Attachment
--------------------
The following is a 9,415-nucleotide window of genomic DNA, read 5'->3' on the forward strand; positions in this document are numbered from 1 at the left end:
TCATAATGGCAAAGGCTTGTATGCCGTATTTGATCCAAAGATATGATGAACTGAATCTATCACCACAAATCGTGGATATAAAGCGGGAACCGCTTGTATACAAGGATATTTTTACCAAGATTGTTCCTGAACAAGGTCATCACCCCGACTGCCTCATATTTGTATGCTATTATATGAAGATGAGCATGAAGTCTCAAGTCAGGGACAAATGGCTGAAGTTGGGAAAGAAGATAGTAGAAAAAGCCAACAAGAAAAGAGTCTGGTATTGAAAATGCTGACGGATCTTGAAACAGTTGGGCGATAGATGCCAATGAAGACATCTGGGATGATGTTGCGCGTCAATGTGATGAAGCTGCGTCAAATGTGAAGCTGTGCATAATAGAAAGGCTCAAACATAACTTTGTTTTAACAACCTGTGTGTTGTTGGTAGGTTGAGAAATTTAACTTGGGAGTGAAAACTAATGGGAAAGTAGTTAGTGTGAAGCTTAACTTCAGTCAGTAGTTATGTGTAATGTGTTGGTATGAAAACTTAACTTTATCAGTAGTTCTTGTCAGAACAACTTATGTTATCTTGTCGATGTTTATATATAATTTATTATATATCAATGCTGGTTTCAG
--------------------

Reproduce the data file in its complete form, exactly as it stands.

The following is a 9,415-nucleotide window of genomic DNA, read 5'->3' on the forward strand; positions in this document are numbered from 1 at the left end:
TCATAATGGCAAAGGCTTGTATGCCGTATTTGATCCAAAGATATGATGAACTGAATCTATCACCACAAATCGTGGATATAAAGCGGGAACCGCTTGTATACAAGGATATTTTTACCAAGATTGTTCCTGAACAAGGTCATCACCCCGACTGCCTCATATTTGTATGCTATTATATGAAGATGAGCATGAAGTCTCAAGTCAGGGACAAATGGCTGAAGTTGGGAAAGAAGATAGTAGAAAAAGCCAACAAGAAAAGAGTCTGGTATTGAAAATGCTGACGGATCTTGAAACAGTTGGGCGATAGATGCCAATGAAGACATCTGGGATGATGTTGCGCGTCAATGTGATGAAGCTGCGTCAAATGTGAAGCTGTGCATAATAGAAAGGCTCAAACATAACTTTGTTTTAACAACCTGTGTGTTGTTGGTAGGTTGAGAAATTTAACTTGGGAGTGAAAACTAATGGGAAAGTAGTTAGTGTGAAGCTTAACTTCAGTCAGTAGTTATGTGTAATGTGTTGGTATGAAAACTTAACTTTATCAGTAGTTCTTGTCAGAACAACTTATGTTATCTTGTCGATGTTTATATATAATTTATTATATATCAATGCTGGTTTCAG